When Free Play founder Corey Hyden bought an arcade game for his house, he fell in love with the thought of owning an arcade.

Every time he’d invite his friends over, they would share a drink and play a game on the old machine.

Many people nowadays play on consoles such as Xbox, but there is something nostalgic about playing older games, kinesiology junior Ian Keele said.

“You can’t really go anywhere else [in Arlington] and play these type of games,” Keele said.

Computer emulations and consoles do not compare to the real-life arcade experience, Hyden said.

“I’ve been a gamer my whole life,” he said. “I was born in the middle of the first generation of most consoles and everything.”

After graduating college and attending law school, Hyden noticed he wasn’t playing video games as often as he used to and said he decided to change that.

Hyden opened the first Free Play in Richardson in 2015, and within six months, he signed a lease in Arlington for its second location.

Free Play Arlington opened in late April 2017 and serves as the brand’s “model location” in terms of size and layout, Hyden said.

This arcade, located behind J. Gilligan’s Bar and Grill downtown, became Arlington’s spot for retro gaming, he said.

Games like Pac-Man, Frogger and Asteroids were the first few Keele noticed as he and his friends celebrated a birthday party at Free Play Arlington.

The arcade also invests time and effort to create the “vintage vibe,” Hyden said. Played throughout the arcade is a set playlist of a couple thousand songs that are highly curated to capture the late ‘80s, early ‘90s era.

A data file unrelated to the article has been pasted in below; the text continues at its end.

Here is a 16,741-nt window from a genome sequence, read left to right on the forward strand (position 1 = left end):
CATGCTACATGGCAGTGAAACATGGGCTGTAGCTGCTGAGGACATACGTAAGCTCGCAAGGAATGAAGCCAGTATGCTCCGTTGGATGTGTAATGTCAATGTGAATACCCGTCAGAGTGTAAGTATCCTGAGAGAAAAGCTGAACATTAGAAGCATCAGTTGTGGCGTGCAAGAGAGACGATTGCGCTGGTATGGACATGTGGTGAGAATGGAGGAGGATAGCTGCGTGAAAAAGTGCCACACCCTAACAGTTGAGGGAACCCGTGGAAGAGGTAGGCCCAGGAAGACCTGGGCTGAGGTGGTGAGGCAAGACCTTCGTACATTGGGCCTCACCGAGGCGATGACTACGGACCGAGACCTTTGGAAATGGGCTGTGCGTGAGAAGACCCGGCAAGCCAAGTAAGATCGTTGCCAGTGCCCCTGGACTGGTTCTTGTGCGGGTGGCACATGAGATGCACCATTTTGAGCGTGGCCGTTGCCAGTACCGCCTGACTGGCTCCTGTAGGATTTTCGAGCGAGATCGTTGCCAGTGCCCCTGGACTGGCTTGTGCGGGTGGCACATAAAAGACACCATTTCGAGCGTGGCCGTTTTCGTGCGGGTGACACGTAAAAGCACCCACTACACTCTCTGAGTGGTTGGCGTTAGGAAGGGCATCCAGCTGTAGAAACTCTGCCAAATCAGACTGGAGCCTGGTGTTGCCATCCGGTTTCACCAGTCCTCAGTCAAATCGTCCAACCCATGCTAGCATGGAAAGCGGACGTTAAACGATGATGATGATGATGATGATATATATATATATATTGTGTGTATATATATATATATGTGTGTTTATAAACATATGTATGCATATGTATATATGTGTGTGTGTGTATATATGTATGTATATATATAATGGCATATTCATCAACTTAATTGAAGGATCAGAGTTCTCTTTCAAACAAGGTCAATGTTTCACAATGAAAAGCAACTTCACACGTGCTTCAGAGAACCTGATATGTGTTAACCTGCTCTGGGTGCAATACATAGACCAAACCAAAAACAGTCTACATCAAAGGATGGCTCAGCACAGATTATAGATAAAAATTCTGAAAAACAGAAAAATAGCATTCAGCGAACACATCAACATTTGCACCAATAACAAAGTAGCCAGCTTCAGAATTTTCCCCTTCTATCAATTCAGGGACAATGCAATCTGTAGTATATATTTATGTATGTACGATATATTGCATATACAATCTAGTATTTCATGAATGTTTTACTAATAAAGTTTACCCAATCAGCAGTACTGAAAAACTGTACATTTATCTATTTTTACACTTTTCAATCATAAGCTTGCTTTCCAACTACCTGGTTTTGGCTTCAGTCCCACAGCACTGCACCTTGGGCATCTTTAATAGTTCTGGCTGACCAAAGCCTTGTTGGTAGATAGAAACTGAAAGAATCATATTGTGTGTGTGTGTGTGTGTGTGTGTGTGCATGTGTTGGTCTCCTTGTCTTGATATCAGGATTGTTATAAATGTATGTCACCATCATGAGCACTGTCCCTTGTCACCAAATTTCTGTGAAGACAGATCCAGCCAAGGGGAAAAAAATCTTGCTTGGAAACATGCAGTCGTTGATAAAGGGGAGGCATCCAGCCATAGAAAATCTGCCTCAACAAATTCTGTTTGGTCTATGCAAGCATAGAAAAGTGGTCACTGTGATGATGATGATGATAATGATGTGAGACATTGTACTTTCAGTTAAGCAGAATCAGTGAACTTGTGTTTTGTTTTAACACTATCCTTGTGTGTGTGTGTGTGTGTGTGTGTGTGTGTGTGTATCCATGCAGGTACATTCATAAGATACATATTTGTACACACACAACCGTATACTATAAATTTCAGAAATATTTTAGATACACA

“People still really love these games, and they really love arcades. And I think a lot of people were bummed because arcades started to die out in the ‘90s,” he said. “So you have to figure out a place that will remind them of what their youth was, but also give them, like, the modern amenities that they expect.”

Low lighting and cartoon-esque murals aim to design a venue that feels old but also new, Hyden said.

After 30 years, arcades still remain entertaining, said Cody Ralls, Free Play Arlington general manager.

Ralls said he noticed people at Free Play hardly come in upset because it’s an experience for people to play retro games together.

“You can play a game with someone you’ve never met before and have a good time,” Ralls said. “One of my best friends now, I met here.”

Things as simple as trying to get a high score on a video game can bring people together in a community, Hyden said. All it takes is an outlet for people to connect.

@davy10306

features-editor.shorthorn@uta.edu

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